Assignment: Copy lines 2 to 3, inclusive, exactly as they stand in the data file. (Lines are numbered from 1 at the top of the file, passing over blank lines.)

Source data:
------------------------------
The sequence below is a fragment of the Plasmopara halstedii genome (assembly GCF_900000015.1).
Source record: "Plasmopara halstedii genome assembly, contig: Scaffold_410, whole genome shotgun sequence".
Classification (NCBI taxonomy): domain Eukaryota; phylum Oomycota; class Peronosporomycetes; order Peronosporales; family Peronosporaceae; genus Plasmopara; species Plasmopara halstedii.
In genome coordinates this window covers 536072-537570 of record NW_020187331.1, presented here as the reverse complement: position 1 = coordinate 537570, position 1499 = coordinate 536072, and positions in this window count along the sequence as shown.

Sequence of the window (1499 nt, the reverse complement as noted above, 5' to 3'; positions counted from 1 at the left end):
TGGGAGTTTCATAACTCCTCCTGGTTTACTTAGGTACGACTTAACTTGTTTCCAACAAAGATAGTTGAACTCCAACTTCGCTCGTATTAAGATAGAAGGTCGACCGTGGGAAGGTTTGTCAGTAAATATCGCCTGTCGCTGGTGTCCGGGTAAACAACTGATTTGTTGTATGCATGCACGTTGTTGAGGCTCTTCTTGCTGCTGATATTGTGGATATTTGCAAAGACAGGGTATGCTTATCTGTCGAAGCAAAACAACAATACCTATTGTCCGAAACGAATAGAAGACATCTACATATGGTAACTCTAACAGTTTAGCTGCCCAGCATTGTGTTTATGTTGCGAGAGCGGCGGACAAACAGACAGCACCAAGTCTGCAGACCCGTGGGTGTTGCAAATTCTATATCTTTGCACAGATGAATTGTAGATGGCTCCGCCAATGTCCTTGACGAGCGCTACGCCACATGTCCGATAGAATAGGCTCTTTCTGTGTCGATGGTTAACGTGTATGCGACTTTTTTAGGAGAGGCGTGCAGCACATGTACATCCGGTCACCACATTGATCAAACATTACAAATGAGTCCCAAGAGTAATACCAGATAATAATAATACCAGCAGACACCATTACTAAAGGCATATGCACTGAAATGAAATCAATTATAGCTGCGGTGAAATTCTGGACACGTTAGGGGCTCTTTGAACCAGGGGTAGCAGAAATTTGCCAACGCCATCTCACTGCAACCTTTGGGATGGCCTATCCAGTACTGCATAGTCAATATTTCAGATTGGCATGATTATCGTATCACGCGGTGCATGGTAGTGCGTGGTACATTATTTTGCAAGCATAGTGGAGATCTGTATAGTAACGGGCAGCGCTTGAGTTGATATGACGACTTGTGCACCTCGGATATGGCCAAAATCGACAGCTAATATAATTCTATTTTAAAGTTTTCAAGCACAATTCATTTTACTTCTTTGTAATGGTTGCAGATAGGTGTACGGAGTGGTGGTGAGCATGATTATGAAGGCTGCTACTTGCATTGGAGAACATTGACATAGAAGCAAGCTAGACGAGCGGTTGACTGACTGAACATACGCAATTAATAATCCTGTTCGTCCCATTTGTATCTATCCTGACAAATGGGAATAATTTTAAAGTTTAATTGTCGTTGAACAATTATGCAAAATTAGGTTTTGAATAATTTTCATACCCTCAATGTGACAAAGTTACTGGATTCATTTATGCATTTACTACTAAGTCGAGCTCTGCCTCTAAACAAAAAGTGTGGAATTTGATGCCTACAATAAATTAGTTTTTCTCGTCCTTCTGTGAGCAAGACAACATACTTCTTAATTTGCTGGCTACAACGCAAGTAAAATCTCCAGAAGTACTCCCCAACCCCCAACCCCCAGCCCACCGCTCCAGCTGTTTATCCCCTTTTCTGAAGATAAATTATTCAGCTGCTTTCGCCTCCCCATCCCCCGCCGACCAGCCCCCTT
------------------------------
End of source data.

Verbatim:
Source record: "Plasmopara halstedii genome assembly, contig: Scaffold_410, whole genome shotgun sequence".
Classification (NCBI taxonomy): domain Eukaryota; phylum Oomycota; class Peronosporomycetes; order Peronosporales; family Peronosporaceae; genus Plasmopara; species Plasmopara halstedii.